Argentina locally uses a flat numbering plan, similar to that of the USA.
- Area code + Subscriber Number
This means that Mobile numbers and Fixed line numbers are mixed into the national area code ranges, unlike other countries where a mobile number can be identified by the first prefix as a mobile area code, such as 7 in the UK and 8/9 in Singapore.
However, this does not pose a problem for those dialling within Argentina as the national dial plan caters for a simpler dial plan. The difficulties arise for those calling from overseas or using the E164 dialling method.
For dialling any Argentine telephone number that is a mobile number from overseas or using e.164 format you are required to add the prefix of 9.
- Country Code (54) + “9” + Area code + Subscriber Number
Here the question arises, well how do we know which is a mobile number and which is a fixed line if the numbering plan is flat?
Toku can advise of 3 methods to this.
1) Trial and Error
You would dial the number and if this does not connect you would dial with the prefix of 9.
2) Prefix “15”
The second is in some cases the number may have the digits “15” after the area code and before the subscriber number. This typically indicates it is a mobile number.
This is a difficult method and does not occur all the time as it requires understanding the area code of the subscriber but can be fruitful if quickly looking at a number.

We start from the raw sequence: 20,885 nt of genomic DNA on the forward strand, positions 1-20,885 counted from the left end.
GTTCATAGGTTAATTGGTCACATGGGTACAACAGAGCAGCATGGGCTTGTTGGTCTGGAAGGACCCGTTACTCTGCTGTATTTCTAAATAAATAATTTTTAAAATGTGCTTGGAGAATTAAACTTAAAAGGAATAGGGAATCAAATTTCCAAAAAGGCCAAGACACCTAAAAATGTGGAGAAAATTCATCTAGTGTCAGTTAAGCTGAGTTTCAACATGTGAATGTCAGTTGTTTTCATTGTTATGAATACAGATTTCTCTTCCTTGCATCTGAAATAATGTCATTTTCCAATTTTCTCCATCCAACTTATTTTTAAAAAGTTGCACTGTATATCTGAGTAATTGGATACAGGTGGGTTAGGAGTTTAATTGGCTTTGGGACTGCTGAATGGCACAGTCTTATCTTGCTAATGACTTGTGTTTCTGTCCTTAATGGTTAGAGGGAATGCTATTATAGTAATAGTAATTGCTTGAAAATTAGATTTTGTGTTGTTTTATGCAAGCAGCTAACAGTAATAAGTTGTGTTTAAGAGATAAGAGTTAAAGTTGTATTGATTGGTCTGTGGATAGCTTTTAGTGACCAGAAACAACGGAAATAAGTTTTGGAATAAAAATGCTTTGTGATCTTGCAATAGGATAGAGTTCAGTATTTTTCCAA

If the number has a “15” after the area code, then you will need to remove this from the number whilst adding the prefix 9 to dial the number from overseas.
Why is there a “15” in between the area code and the subscriber number?
Where countries deploy flat numbering plans, such as the USA, for those that own a mobile number they would typically pay for their incoming calls. This is due to the cost of the call to a mobile being higher than that of calling a fixed line call. Within Argentina the prefix of “15” is used in front of the subscriber number to permit the calling party to pay for the call. This is now a legacy network configuration within Argentina when typically, the subscriber of the mobile number was on an old rental plan that limited the amount of incoming call credit.
3) National Numbering Allocation Tables
The most recommended and complete method is to use source data from the local regulatory body.
Here you can search/filter the excel file for the relevant area code (“INDICATIVO”) and subscriber range (“BLOQUE”). The row will then indicate which operator it is allocated to and most importantly for what type of services the number allocation is designed for.
To identify Mobile numbers the “SERVICIO” column should have one of the following:
- PCS: Personal Communication Services
- SRMC: Cellular Mobile Radiocommunication Services
- SCMA: Advanced Mobile Communications Services
For those that have access to data manipulation techniques the information can be quickly referenced and tagged within their systems without any human intervention.